The study found in one scenario, in which 4% of individuals in a city were already infected, rapid testing three out of four people every three days reduced the number ultimately infected by 88% and was "sufficient to drive the epidemic toward extinction within six weeks."

"What a lot of folks are experiencing right now is -- they may know they were exposed or have symptoms already, and they may try to get in line and try and get a test. But they’re not going to get results the next day or day after in some case, maybe three to four days," Larremore said.

"And in that time while you’re waiting, you’re not really sure what to do, especially if you don’t have symptoms. Should you go about life as normal, even though that some people can be asymptomatic and still spread the disease?"

He continued, "The hope behind our modeling, is that we could try and help people understand these tradeoffs and they can really prioritize, for the purposes of public health, breaking transmission chains, those fast turnaround time test."

The release said the study comes as companies and academic research centers are developing low-cost, rapid turnaround tests that could be deployed in large public settings or commercialized do-it-yourself use.

“These rapid tests are contagiousness tests,” said senior coauthor Dr. Michael Mina, an assistant professor of epidemiology at the Harvard T.H. Chan School of Public Health. “They are extremely effective in detecting COVID-19 when people are contagious.” 

The study found rapid testing could also be the key to breathing life back into former super spreader threats like football games, concerts and airports, with patrons testing themselves on the way in and still wearing masks as a precautionary measure.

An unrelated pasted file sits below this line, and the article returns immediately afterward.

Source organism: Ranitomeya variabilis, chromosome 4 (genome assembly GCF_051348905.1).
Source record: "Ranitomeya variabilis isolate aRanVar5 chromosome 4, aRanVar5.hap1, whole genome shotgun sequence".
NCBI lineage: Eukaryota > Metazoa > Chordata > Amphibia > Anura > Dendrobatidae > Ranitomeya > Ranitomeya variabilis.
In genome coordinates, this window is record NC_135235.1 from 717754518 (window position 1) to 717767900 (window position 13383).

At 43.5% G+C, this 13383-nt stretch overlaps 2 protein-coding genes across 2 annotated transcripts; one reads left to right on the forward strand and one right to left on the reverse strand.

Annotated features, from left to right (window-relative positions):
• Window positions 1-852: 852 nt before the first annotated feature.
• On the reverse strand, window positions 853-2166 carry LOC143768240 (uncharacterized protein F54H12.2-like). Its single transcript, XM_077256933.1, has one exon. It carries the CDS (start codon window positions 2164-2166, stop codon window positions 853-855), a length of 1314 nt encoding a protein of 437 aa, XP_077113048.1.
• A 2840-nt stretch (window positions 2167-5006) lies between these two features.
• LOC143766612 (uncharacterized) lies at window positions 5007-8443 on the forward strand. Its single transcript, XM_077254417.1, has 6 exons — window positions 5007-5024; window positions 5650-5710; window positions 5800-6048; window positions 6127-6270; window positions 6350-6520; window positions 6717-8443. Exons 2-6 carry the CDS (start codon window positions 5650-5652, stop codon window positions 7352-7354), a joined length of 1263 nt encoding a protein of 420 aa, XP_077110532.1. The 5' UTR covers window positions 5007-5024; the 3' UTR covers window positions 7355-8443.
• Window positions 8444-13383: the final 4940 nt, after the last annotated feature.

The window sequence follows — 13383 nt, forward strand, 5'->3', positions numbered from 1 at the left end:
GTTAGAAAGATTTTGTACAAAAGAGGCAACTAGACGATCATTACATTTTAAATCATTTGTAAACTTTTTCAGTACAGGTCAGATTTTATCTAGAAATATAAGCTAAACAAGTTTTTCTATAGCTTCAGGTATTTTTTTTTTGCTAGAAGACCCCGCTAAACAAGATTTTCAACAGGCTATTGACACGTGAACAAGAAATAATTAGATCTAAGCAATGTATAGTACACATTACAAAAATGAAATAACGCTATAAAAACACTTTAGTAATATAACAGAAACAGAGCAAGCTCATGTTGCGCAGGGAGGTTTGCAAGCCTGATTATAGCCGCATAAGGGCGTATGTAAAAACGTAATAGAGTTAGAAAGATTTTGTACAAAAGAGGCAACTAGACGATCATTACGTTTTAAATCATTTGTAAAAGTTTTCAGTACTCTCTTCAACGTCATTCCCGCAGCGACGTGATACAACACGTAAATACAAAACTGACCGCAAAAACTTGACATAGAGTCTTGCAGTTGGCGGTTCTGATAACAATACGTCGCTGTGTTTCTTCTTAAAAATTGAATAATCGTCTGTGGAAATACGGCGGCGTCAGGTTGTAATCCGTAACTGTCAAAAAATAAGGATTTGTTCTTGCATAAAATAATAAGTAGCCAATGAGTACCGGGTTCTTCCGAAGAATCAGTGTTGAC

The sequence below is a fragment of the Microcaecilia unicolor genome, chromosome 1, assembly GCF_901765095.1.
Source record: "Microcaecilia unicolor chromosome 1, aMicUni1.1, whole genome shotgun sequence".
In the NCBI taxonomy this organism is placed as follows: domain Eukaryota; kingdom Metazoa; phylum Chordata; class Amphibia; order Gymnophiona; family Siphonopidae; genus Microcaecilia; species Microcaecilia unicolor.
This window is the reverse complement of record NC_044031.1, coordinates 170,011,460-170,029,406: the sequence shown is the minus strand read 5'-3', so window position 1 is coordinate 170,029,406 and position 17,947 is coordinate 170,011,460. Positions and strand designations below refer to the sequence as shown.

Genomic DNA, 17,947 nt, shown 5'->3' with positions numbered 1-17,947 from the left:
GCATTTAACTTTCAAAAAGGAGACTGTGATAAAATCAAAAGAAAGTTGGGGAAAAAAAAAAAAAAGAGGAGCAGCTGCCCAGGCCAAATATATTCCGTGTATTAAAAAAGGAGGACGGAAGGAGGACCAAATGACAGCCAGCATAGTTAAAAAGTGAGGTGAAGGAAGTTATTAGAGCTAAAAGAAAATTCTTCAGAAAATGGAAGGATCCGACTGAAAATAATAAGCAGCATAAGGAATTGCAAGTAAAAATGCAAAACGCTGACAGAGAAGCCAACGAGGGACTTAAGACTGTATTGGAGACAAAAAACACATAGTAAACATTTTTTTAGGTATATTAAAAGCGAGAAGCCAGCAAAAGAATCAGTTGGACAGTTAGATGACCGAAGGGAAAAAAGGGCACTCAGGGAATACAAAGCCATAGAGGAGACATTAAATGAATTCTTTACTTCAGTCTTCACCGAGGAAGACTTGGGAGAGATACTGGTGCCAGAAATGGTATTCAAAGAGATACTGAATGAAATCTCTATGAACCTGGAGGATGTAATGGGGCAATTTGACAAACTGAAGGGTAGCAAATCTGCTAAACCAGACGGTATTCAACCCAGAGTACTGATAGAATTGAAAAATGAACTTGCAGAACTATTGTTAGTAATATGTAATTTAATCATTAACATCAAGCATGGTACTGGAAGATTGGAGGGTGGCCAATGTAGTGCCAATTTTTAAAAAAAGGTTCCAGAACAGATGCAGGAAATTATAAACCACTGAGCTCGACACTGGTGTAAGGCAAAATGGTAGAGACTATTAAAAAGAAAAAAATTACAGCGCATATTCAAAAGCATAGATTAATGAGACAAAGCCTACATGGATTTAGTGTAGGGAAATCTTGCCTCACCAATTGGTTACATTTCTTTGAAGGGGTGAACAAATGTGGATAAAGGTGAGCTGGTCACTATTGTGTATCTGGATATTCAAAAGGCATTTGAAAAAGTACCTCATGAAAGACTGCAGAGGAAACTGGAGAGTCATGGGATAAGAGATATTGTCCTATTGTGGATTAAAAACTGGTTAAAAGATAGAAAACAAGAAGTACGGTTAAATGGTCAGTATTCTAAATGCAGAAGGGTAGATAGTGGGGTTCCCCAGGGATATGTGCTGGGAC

The authors said they are heartened to see that several countries have already begun testing all of their citizens, and are hopeful because the incoming Biden administration has named rapid testing as a priority. 

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On Tuesday the Food and Drug Administration gave Emergency Use Authorization to the first at-home rapid COVID-19 test.

"It actually has laboratory level performance that’s available at home," said 9Health Expert Dr. Payal Kohli. "The test itself is quite good."

While the news is encouraging, the test requires a prescription, and wont be available until spring. So quick, widespread access isn't yet a reality.

But Dr. Kohli said testing is one way out of the pandemic. 

That means more tests conducted of both sick and asymptomatic people, more frequent testing, quicker test results, and people following public health guidelines whatever results they get.

"Testing is definitely going to help us break that chain of transmission, but over-interpreting that testing, meaning, using a negative test as a 'pass,' is a dangerous thing to do," Kohli said.

"The way I think about testing is, if its positive, then you've identified someone to be quarantined or isolated and they wont spread it to someone else. But if its negative, we still have to do all the things were doing in order to keep the virus at bay."